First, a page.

Tuesday 8th of October 2019 03:14:03 PM
Stable kernels 5.3.5, 5.2.20, 4.19.78, 4.14.148, 4.9.196, and 4.4.196 have been released. They all contain the usual set of important fixes. This is the last 5.2 kernel and users should move to the 5.3.y kernel series now.

Security updates for Tuesday

Tuesday 8th of October 2019 03:01:30 PM
Security updates have been issued by Debian (openjpeg2, openssh, and xen), openSUSE (dovecot23, jasper, libseccomp, lxc, putty, and singularity), Red Hat (bind, kernel, polkit, python, and wget), and Ubuntu (unbound).

[$] Adding the pidfd abstraction to the kernel

Monday 7th of October 2019 03:59:40 PM
One of the many changes in the 5.4 kernel is the completion (insofar as anything in the kernel is truly complete) of the pidfd API. Getting that work done has been "a wild ride so far", according to its author Christian Brauner during a session at the 2019 Kernel Recipes conference. He went on to describe the history of this work and some lessons for others interested in adding major new APIs to the Linux kernel.

Richard Stallman and the GNU project

Monday 7th of October 2019 03:59:24 PM
While Richard Stallman has resigned from the Free Software Foundation and MIT, he continues to hold onto his position as the head of the GNU project. Now, the FSF has announced that it is "working with GNU leadership on a shared understanding of the relationship for the future" and is seeking comments from the community on what that should be.

Meanwhile, a group of maintainers for specific GNU projects has posted a joint statement calling for new leadership at GNU. "We believe that Richard Stallman cannot represent all of GNU. We think it is now time for GNU maintainers to collectively decide about the organization of the project. The GNU Project we want to build is one that everyone can trust to defend their freedom."

Security updates for Monday

Monday 7th of October 2019 02:24:19 PM
Security updates have been issued by Debian (jackson-databind, libapreq2, libreoffice, novnc, phpbb3, and ruby-mini-magick), Fedora (mbedtls and mosquitto), Mageia (xpdf), openSUSE (bind, firefox, nginx, openssl-1_0_0, php7, python-numpy, and thunderbird), Oracle (kernel), SUSE (ansible1, ardana-ansible, ardana-cluster, ardana-db, ardana-extensions-nsx, ardana-glance, ardana-input-model, ardana-installer-ui, ardana-manila, ardana-monasca, ardana-neutron, ardana-nova, ardana-octavia, ardana-opsconsole-ui, ardana-osconfig, ardana-service, ardana-tls, crowbar-core, crowbar-ha, crowbar-openstack, crowbar-ui, grafana, novnc, openstack-cinder, openstack-dashboard, openstack-designate, openstack-glance, openstack-heat, openstack-horizon-plugin-heat-ui, openstack-horizon-plugin-monasca-ui, openstack-ironic, openstack-ironic-python-agent, openstack-keystone, openstack-manila, openstack-neutron, openstack-neutron-gbp, openstack-nova, openstack-octavia, openstack-sahara, openstack-tempest, openstack-watcher, python-ardana-configurationprocessor, python-cinder-tempest-plugin, python-urllib3, rubygem-easy_diff, bind, compat-openssl098, nginx, and openssl-1_0_0), and Ubuntu (linux-kvm, linux-raspi2, linux-snapdragon and openexr).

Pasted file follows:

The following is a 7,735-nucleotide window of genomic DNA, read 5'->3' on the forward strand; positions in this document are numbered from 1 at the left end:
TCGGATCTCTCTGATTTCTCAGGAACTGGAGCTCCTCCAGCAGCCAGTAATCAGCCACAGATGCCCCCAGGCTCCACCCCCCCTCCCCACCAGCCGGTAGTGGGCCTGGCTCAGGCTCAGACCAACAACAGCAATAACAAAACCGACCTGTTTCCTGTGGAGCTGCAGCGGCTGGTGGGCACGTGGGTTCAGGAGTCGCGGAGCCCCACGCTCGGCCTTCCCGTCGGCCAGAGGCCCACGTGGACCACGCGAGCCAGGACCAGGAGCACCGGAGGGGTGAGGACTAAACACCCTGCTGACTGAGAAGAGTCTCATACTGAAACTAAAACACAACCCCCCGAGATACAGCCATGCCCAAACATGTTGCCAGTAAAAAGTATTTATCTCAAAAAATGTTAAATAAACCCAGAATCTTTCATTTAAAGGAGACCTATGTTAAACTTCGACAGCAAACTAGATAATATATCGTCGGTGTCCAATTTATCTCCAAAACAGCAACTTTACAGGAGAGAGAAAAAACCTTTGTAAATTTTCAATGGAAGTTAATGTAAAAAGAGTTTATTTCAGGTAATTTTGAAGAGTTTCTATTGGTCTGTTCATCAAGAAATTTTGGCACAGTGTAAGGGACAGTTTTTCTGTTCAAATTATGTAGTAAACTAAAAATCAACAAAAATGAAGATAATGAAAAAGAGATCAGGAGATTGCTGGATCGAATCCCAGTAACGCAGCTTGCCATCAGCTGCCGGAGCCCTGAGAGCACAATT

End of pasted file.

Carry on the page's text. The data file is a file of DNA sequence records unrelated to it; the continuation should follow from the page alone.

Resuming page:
Kernel prepatch 5.4-rc2

Sunday 6th of October 2019 09:59:59 PM
The second 5.4 kernel prepatch is out for testing. "So nothing looks particularly worrisome, but usually rc2 is fairly calm and it takes a while for any regressions to be noticed." This release also changes the code name to "Nesting Opossum".

Some weekend stable kernel updates

Sunday 6th of October 2019 04:41:59 PM
The 5.3.4, 5.2.19, 4.19.77, 4.14.147, 4.9.195, and 4.4.195 stable kernel updates have all been released; each contains a relatively large set of important fixes and updates.

[$] What to do about CVE numbers

Friday 4th of October 2019 03:14:31 PM
Common Vulnerability and Exposure (CVE) numbers have been used for many years as a way of uniquely identifying software vulnerabilities. It has become increasingly clear in recent years that there are problems with CVE numbers, though, and increasing numbers of vulnerabilities are not being assigned CVE numbers at all. At the 2019 Kernel Recipes event, Greg Kroah-Hartman delivered a "40-minute rant with an unsatisfactory conclusion" on CVE numbers and how the situation might be improved. The conclusion may be "unsatisfactory", but it seems destined to stir up some discussion regardless.

More in Tux Machines

FOSS in SaaS/Back End/Databases

  • What to expect from Scylla Summit 2019

    Scylla (the company) takes its name directly from Scylla [pronounced: sill-la], a Greek god sea monster whose mission was to haunt and torment the rocks of a narrow strait of water opposite the Charybdis whirlpool. Outside of Greek history, Scylla is an open source essentially distributed NoSQL data store that uses a sharded design on each node, meaning each CPU core handles a different subset of data.

  • Licence to grill: A year on, MongoDB's Eliot Horowitz talks to The Reg about SSPL

    A year after its controversial switch to the Server Side Public License (SSPL), and with new products livening up the summer, MongoDB remains unrepentant. The change was aimed at making vendors selling a service using the company's code share the source of applications used to run the service as well as any tweaks. The move appeared to be aimed squarely at cloud vendors, content to "capture all the value and give nothing back to the community," as Dev Ittycheria, CEO of MongoDB, told us at the time. Elements of the open source community were less than impressed. The Open Source Initiative (OSI) rejected the company's attempts to get the licence approved and eventually MongoDB withdrew the thing from the process, although the company continued to use it for its own products. Indeed, at MongoDB's London .Local event, where we met co-founder and CTO Eliot Horowitz, the company was trumpeting the opening up of its Compass GUI for MongoDB under the SSPL.